Looking stupid

. 1 min read

Good software engineering teams welcome “stupid” questions.

In an engineering team meeting, the company’s next fundraising round was being discussed. The phrase “Series A” was being repeated over and over.

This was going to be a milestone for the company, but the engineers couldn’t understand the finance jargon. I’m a former investment banker, and even I didn’t know what was being discussed. So I asked, “What is a Series A?”

I looked like an idiot. I’m supposed to be a corporate finance expert, and I asked a “stupid” definition question.

It wasn’t a stupid question though. “Series A” is a vague and undefined phrase to describe a special kind of equity raising for young companies. The phrase doesn’t give any indication of the amount of equity sold, the dollar amount raised, or the terms of the investment.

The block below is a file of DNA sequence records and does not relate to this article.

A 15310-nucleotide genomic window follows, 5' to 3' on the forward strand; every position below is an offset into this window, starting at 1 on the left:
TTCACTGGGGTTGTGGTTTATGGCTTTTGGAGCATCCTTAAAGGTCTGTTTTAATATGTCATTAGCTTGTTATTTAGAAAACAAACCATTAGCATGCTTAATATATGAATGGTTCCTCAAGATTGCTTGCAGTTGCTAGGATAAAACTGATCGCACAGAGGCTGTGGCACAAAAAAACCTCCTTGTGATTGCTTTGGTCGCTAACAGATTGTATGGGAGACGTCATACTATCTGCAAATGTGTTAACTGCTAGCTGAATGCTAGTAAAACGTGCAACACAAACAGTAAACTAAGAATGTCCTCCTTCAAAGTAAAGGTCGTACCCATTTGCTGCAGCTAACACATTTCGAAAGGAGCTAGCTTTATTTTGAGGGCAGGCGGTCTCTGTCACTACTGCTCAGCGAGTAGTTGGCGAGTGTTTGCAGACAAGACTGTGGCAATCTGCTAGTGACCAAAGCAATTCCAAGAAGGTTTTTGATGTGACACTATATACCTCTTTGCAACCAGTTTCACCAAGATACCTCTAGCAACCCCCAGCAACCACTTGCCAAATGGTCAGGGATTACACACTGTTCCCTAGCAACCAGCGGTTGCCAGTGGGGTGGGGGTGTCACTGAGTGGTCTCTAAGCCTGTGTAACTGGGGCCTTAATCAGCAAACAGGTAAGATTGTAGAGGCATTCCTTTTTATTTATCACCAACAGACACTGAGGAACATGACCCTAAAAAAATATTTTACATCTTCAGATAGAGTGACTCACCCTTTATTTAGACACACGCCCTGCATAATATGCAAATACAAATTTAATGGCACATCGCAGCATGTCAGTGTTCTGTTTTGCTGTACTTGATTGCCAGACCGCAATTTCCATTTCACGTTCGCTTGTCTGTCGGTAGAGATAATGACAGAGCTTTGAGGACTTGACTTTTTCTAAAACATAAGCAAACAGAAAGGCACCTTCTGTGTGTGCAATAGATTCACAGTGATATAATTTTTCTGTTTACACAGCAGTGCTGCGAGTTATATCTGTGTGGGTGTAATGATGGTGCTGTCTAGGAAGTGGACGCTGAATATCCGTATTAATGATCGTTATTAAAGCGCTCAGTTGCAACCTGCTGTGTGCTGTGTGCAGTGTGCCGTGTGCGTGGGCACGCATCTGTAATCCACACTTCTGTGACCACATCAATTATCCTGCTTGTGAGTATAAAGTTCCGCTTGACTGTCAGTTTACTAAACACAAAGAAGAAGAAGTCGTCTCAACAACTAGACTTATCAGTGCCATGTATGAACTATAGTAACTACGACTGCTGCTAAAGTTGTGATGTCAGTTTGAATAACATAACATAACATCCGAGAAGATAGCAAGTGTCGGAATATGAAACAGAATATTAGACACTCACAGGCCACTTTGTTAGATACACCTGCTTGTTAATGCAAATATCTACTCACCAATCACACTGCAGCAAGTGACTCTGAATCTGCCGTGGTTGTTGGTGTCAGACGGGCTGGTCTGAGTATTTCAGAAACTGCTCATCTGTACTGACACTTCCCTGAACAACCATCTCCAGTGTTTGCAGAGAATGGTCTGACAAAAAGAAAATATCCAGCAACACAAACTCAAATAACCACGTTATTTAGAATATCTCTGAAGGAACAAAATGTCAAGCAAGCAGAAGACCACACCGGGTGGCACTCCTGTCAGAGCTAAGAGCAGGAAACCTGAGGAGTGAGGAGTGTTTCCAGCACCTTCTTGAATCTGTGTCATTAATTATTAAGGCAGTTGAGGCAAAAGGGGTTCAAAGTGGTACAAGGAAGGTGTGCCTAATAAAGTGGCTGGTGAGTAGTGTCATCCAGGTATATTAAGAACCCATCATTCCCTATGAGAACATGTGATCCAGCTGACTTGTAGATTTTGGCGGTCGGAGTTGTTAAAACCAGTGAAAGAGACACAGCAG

Native speakers have communication blind spots. We are too afraid to look stupid, so it’s easier to quietly sit and hope nobody notices.

In Berlin, I was the only native English speaker on the engineering team. We asked “stupid” questions all the time. We weren’t afraid to ask what a phrase meant, to repeat a sentence, or to explain an idea in an alternative way. It was unintentional genius - clarifications never attracted judgement.

My fellow native English speakers: don’t worry about looking stupid. The risk of misunderstanding is far greater.

Photo by Michael Dziedzic on Unsplash.